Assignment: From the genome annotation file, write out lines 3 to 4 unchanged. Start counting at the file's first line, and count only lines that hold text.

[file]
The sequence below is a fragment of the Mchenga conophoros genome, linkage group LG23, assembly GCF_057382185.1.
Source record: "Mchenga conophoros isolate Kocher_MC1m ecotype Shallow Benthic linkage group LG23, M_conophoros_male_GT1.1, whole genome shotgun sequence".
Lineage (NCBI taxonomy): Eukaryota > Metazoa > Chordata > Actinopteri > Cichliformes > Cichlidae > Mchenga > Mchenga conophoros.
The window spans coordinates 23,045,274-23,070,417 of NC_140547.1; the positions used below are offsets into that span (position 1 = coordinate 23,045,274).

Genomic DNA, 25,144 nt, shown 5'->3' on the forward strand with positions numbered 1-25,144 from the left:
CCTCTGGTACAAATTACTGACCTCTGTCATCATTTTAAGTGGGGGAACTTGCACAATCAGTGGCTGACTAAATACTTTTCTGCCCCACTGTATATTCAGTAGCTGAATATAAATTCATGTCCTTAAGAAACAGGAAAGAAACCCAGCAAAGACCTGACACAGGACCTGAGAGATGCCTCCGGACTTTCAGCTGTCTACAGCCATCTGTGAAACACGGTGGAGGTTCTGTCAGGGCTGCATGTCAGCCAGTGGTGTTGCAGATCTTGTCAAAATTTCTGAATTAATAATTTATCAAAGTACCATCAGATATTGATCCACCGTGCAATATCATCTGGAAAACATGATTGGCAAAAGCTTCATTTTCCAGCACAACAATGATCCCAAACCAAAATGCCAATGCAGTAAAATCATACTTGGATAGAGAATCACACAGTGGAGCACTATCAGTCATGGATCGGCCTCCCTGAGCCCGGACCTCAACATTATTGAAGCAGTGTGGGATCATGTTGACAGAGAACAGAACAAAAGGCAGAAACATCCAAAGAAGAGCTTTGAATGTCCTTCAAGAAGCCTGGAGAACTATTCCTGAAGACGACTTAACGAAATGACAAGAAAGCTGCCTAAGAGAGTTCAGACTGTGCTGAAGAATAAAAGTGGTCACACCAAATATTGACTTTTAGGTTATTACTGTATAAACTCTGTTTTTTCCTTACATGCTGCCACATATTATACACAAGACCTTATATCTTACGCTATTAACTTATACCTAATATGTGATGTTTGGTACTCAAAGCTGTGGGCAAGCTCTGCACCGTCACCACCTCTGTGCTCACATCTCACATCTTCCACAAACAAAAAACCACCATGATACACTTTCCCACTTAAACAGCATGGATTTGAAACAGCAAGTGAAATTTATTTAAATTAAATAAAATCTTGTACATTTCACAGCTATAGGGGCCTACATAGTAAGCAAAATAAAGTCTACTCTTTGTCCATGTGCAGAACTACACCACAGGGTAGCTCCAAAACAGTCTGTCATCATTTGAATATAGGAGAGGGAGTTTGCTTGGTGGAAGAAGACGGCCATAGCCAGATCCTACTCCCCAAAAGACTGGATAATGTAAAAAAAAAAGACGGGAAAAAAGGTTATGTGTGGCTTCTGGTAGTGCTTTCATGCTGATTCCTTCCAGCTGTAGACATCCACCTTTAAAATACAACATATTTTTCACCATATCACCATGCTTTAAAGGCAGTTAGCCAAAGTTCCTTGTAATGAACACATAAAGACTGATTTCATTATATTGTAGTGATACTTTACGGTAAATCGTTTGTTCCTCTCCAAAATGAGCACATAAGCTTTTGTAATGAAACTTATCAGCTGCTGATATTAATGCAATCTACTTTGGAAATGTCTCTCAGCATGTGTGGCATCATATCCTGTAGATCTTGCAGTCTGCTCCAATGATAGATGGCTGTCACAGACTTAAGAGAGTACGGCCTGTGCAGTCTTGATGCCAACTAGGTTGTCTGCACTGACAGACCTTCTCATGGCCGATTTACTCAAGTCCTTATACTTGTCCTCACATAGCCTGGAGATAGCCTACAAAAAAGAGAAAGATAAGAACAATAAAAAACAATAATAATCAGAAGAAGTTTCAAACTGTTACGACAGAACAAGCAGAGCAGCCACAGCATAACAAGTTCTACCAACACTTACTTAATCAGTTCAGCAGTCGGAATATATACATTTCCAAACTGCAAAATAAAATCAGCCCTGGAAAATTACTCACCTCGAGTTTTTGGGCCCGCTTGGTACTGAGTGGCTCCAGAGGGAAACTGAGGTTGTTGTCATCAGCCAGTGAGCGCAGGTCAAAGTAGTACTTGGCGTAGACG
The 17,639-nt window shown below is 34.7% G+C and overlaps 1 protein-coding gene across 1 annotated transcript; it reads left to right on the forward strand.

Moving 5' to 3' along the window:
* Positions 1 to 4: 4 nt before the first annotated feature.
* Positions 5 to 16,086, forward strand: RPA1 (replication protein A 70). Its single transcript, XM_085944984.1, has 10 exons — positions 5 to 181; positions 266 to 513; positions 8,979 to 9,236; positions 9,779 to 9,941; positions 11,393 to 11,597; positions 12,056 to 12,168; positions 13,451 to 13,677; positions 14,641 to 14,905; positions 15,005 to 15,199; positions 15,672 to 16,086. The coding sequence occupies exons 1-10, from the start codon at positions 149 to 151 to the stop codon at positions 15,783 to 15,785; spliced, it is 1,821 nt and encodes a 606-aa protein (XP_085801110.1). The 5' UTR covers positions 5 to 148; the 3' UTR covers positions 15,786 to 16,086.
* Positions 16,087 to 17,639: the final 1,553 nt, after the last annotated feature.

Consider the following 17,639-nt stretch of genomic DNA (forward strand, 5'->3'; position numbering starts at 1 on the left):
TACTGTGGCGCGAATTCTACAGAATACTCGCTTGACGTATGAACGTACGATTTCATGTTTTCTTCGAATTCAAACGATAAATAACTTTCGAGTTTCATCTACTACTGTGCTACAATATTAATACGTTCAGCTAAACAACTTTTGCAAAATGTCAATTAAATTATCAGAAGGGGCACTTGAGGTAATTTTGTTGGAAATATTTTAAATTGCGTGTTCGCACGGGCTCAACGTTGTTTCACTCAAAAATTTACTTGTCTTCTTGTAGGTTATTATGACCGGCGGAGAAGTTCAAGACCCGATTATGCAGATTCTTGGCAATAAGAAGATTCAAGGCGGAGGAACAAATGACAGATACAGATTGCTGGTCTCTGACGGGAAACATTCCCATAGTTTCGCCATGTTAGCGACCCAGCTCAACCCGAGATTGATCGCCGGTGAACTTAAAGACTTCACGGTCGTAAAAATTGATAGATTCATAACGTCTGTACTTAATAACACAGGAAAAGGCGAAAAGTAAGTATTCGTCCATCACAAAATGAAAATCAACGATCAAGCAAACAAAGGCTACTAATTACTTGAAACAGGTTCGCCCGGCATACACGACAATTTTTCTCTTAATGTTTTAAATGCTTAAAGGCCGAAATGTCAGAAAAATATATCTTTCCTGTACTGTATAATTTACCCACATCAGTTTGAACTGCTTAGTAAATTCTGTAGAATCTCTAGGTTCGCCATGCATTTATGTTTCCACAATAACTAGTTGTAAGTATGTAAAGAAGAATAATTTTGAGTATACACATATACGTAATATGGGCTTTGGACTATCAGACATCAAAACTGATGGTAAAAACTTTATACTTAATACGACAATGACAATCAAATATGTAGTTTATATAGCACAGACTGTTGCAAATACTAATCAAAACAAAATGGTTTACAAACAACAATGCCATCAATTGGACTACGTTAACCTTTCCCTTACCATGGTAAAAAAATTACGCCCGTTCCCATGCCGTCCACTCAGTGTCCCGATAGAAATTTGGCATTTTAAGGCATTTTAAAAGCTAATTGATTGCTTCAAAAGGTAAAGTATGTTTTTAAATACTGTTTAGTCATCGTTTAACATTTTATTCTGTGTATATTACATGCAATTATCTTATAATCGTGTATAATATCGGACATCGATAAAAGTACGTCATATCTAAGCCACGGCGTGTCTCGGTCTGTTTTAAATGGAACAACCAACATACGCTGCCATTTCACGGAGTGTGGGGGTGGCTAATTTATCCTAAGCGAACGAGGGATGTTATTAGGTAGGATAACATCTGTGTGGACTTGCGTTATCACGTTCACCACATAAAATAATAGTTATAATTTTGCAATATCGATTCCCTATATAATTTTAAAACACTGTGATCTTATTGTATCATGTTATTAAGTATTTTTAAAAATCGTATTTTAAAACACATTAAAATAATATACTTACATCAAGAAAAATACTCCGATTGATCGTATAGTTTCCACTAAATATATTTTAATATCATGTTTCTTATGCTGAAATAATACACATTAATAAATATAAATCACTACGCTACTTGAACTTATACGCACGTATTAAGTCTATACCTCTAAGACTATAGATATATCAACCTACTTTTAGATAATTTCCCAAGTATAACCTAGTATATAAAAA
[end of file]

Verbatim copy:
Lineage (NCBI taxonomy): Eukaryota > Metazoa > Chordata > Actinopteri > Cichliformes > Cichlidae > Mchenga > Mchenga conophoros.
The window spans coordinates 23,045,274-23,070,417 of NC_140547.1; the positions used below are offsets into that span (position 1 = coordinate 23,045,274).